After sending personalized rewards and addressing individual feedback, it’s time to think bigger. Full customer engagement requires looking past your storefront to see how you can get involved with your local community.
Think about the specific communities in and around your location. Schools, teams, museums, food banks, churches or mosques, and charities all need a little extra help during a downturn. Does the same little-league team or Girl Scout troop frequent your pizza parlor every Tuesday night? Is there a local poetry slam group or some other casual organization that’s found a recurring home at your establishment? What about a local law firm that buys office lunch every Friday for the team? Keep your eyes peeled for natural communities like these and cultivate them purposefully. You can support emerging communities by offering special group discounts or themed menus.
Find easy ways to act philanthropically through your business. The Clover App Market features tools that make it easy for customers to donate to their favorite local cause when they shop at your store. Here are some apps that make it easy to give back:
Seek out partnerships. Work with local organizations of other kinds, including businesses that complement your own. If you’re a pizza parlor open late at night in a college town, why not offer a student discount and an extra free topping during finals week? Partner with a local bakery to serve cookies for dessert, or maybe coffee to fuel a late-night study session.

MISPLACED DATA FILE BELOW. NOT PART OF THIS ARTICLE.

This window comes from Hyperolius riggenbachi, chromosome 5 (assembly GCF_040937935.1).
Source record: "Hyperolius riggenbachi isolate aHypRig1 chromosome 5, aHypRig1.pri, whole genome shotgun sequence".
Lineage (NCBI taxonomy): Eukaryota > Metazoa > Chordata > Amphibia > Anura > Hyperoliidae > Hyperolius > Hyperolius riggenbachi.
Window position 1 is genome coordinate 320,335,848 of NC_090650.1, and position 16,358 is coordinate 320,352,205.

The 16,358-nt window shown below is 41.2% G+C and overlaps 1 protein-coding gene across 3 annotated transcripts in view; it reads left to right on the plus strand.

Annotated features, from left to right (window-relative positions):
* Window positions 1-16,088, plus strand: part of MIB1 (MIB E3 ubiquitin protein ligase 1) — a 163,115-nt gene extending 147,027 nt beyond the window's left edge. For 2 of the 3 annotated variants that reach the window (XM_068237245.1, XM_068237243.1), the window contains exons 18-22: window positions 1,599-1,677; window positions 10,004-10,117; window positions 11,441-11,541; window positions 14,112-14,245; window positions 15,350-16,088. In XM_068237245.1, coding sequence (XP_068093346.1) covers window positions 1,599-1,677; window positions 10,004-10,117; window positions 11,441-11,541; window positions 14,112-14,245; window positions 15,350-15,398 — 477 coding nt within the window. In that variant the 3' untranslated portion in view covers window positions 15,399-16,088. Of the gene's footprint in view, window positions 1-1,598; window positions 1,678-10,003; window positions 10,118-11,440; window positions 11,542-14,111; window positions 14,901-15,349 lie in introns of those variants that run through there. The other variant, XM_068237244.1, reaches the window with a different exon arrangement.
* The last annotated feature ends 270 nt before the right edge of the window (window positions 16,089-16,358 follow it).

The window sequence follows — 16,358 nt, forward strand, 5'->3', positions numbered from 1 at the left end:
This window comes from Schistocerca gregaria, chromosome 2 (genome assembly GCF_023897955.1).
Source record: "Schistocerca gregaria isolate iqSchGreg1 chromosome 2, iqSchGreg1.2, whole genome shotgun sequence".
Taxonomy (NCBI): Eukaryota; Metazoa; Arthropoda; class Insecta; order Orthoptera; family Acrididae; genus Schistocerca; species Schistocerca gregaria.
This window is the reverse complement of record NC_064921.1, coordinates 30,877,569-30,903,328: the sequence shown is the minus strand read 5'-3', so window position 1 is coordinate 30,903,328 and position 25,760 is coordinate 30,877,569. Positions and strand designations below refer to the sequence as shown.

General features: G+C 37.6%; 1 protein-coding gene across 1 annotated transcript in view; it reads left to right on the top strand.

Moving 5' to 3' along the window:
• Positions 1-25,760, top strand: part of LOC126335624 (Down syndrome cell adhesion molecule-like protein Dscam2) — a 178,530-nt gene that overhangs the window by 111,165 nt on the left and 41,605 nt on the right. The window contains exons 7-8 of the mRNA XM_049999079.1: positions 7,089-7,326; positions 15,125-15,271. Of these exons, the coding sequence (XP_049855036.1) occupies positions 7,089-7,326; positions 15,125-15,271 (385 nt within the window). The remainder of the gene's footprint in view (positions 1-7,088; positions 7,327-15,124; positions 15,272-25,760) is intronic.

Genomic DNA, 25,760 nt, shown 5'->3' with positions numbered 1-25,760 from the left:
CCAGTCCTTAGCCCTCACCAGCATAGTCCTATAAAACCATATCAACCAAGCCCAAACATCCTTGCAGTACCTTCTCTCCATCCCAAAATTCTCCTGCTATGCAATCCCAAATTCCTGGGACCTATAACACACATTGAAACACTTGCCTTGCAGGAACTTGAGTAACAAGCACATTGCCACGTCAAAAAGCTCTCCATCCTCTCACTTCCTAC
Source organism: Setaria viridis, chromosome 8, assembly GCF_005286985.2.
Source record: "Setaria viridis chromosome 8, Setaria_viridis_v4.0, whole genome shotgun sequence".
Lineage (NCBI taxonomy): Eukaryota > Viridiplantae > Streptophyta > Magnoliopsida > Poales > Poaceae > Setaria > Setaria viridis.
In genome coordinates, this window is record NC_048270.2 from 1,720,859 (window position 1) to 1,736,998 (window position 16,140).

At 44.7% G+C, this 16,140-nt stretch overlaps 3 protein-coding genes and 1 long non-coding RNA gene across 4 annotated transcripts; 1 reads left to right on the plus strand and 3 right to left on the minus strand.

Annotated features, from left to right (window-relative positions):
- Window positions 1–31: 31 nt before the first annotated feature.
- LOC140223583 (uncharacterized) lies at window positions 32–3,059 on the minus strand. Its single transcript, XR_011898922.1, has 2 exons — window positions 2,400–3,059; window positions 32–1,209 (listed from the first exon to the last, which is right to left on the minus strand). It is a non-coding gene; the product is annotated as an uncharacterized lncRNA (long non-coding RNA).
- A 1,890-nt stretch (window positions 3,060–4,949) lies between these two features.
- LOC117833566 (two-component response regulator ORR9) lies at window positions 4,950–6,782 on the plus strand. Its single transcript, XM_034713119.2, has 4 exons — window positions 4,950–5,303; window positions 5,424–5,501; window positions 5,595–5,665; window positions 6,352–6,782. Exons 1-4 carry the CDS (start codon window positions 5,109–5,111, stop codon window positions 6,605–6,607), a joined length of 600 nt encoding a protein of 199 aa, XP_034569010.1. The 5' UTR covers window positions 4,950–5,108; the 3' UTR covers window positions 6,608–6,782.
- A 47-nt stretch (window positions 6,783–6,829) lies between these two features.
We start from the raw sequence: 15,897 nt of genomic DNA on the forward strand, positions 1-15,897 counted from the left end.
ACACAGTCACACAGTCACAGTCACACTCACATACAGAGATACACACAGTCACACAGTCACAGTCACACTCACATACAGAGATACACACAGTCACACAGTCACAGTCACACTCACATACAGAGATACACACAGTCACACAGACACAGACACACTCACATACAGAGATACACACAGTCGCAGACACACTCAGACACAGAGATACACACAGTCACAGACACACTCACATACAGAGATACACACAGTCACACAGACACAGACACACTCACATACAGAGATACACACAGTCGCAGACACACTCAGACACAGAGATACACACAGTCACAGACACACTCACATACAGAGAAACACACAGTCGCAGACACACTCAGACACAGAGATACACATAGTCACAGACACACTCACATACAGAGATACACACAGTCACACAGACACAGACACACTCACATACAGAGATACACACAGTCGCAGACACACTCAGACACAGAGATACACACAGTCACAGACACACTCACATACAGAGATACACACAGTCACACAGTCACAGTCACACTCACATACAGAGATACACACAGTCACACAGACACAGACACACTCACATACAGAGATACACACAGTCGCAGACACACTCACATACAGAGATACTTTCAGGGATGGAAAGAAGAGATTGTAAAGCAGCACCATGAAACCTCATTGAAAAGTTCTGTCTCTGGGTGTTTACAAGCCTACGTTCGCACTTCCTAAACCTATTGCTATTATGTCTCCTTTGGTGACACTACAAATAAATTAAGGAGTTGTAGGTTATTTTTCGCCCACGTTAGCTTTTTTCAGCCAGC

Be a good neighbor when a serious problem hits. If bad news impacts your community directly, think about what you can do to lend a hand. If a big local employer lays people off, consider offering a small discount for the newly unemployed. If there’s a natural disaster in your area, pitch in where you can to make a difference. Don’t price gouge during or after a natural disaster: for instance, there’s nothing worse than a store selling an electric generator at 5x mark-up following an earthquake or hurricane. Taking advantage of those hit hard by forces beyond their control will destroy any goodwill you’ve built up over the years.
The good news is that all recessions eventually pass. It’s your job as a business owner to stay in business until they do. Customer engagement is valuable in every economic cycle—in good times and bad. It’s worth investing in for the long haul.
United States (English)